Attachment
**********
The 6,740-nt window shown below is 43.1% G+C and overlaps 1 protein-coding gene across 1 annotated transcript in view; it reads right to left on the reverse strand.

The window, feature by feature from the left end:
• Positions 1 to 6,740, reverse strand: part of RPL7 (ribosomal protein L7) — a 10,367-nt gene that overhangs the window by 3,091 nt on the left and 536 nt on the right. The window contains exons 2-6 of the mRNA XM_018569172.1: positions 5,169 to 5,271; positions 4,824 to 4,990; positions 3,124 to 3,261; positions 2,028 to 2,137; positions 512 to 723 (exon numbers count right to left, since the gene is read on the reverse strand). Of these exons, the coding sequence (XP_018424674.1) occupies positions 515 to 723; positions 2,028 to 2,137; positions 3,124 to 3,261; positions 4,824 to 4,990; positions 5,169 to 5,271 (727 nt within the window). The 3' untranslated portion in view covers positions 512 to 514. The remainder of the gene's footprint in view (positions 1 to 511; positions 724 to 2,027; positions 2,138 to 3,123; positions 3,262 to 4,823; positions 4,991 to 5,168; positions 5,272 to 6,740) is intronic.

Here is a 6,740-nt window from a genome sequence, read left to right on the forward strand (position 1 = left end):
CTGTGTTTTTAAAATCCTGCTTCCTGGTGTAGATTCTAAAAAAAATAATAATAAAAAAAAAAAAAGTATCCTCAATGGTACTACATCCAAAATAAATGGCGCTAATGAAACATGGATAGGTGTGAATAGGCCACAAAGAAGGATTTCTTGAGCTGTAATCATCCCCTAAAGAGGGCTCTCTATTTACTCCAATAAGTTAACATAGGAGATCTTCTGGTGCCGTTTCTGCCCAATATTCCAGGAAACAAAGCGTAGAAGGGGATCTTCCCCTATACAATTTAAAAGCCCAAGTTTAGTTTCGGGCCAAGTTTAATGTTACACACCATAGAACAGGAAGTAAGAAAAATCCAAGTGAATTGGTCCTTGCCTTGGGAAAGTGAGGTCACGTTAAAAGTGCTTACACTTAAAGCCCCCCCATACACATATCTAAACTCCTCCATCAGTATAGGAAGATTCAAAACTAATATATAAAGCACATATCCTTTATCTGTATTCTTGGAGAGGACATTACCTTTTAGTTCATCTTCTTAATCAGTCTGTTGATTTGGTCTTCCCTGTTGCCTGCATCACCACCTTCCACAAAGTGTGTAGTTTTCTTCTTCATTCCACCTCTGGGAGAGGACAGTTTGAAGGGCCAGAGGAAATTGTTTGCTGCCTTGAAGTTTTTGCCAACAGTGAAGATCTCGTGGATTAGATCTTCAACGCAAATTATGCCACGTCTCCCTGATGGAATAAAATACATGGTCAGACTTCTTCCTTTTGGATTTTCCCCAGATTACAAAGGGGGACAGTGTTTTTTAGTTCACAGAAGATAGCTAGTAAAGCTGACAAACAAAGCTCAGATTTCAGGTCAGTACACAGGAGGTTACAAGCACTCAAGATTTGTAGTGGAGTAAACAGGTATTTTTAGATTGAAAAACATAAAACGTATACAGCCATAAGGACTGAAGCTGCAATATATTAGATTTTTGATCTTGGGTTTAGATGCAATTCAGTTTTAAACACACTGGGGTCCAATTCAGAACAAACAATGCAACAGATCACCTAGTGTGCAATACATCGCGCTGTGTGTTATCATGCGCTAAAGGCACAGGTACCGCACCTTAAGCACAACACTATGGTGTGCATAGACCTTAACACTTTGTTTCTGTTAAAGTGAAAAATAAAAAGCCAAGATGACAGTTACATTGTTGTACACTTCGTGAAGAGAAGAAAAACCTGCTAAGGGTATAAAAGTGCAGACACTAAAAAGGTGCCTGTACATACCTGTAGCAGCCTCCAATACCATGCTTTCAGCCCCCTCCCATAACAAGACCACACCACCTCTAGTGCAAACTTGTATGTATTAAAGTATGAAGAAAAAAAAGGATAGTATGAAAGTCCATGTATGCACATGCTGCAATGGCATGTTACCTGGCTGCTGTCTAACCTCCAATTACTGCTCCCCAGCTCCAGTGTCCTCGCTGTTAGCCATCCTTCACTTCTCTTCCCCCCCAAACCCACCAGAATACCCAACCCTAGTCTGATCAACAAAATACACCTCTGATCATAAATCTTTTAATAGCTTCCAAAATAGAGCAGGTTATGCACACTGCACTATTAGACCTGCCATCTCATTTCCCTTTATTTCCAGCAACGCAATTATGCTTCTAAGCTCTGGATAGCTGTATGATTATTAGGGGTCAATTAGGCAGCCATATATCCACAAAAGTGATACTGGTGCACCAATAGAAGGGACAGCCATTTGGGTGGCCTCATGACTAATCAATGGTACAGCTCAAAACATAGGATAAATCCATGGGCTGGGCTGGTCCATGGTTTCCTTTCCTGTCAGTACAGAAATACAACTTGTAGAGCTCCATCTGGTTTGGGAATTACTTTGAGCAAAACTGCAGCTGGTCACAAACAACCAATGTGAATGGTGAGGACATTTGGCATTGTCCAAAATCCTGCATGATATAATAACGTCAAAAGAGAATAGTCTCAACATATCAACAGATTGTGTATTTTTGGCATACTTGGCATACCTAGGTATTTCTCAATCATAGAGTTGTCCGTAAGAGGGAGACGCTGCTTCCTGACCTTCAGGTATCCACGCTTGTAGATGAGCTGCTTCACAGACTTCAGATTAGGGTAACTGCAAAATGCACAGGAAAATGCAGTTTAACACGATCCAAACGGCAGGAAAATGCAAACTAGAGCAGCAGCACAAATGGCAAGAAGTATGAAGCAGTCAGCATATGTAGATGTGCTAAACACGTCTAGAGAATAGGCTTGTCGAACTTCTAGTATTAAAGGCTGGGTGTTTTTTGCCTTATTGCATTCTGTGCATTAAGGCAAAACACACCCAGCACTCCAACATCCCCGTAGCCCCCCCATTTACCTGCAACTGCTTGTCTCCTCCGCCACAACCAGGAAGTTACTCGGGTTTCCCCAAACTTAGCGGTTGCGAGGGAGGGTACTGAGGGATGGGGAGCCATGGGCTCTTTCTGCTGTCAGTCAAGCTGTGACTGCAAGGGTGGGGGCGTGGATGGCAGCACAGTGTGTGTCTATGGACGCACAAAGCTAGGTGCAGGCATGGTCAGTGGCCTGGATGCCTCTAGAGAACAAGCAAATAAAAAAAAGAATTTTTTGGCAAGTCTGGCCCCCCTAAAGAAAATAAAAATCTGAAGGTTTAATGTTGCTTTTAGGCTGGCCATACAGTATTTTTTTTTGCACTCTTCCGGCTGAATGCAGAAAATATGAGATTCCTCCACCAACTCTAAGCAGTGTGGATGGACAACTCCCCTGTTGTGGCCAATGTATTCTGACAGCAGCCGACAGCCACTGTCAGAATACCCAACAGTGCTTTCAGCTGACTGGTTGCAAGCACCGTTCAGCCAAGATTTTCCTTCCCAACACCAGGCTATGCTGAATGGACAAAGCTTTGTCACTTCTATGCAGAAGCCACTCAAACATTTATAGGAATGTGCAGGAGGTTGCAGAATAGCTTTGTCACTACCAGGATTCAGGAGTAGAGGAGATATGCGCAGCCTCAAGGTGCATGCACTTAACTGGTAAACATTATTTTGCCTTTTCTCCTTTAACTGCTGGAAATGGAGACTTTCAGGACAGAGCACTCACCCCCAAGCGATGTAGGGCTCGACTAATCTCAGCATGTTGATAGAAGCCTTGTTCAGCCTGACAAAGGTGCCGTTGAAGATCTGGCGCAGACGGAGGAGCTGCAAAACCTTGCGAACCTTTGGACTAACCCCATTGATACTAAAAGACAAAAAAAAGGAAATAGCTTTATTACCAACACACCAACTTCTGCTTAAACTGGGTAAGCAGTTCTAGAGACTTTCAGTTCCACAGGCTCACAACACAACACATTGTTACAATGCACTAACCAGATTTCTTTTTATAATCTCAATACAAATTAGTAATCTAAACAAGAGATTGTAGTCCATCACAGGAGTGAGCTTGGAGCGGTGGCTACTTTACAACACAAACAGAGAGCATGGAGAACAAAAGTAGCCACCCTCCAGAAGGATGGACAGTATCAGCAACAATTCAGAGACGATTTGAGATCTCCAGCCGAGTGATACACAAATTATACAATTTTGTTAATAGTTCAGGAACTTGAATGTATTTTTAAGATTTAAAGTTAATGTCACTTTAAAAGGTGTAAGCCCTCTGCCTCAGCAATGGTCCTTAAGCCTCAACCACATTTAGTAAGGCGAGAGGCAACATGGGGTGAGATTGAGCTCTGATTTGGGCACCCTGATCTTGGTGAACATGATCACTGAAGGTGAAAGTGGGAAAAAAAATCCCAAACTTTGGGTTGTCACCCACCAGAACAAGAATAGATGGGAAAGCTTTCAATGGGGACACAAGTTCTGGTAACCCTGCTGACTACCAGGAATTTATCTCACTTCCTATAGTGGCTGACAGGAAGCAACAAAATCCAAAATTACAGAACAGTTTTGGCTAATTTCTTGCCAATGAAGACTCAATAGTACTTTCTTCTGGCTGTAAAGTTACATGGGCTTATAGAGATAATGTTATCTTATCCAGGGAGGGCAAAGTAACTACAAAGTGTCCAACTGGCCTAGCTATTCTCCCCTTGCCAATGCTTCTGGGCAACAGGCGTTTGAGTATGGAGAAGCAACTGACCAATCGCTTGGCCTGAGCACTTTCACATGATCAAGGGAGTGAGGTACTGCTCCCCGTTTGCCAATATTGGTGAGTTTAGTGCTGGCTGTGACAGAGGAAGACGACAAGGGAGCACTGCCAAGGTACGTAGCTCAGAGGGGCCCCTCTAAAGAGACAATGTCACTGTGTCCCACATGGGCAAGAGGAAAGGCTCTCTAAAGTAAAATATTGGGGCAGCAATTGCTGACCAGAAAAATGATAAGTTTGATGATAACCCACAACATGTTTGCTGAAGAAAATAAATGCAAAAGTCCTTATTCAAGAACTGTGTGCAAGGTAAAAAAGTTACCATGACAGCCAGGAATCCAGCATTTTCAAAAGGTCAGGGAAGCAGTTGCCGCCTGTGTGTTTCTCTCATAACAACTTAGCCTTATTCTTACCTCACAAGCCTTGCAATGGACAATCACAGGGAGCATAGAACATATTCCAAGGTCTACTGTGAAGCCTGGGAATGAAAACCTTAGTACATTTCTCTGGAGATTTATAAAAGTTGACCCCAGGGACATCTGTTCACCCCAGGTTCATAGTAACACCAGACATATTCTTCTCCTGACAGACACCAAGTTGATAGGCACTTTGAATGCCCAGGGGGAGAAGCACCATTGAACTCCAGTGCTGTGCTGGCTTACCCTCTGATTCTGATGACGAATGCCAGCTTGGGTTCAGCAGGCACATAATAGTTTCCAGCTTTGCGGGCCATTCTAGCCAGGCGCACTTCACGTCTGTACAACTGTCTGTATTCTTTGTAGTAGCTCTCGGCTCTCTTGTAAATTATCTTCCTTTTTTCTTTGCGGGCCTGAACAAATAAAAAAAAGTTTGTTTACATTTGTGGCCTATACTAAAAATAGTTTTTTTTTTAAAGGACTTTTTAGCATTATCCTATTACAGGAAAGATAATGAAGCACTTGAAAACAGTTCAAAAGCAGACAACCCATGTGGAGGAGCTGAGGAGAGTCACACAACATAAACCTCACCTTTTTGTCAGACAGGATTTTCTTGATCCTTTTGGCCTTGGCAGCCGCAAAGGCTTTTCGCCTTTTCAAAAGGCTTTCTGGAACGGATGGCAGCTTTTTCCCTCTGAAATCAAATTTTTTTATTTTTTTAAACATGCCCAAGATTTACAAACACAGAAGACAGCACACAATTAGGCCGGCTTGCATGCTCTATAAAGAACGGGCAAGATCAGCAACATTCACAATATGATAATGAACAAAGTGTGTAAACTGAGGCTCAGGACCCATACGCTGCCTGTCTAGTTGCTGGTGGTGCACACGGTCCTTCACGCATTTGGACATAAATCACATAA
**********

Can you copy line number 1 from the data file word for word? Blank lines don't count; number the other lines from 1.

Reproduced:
The 6,740-nt window shown below is 43.1% G+C and overlaps 1 protein-coding gene across 1 annotated transcript in view; it reads right to left on the reverse strand.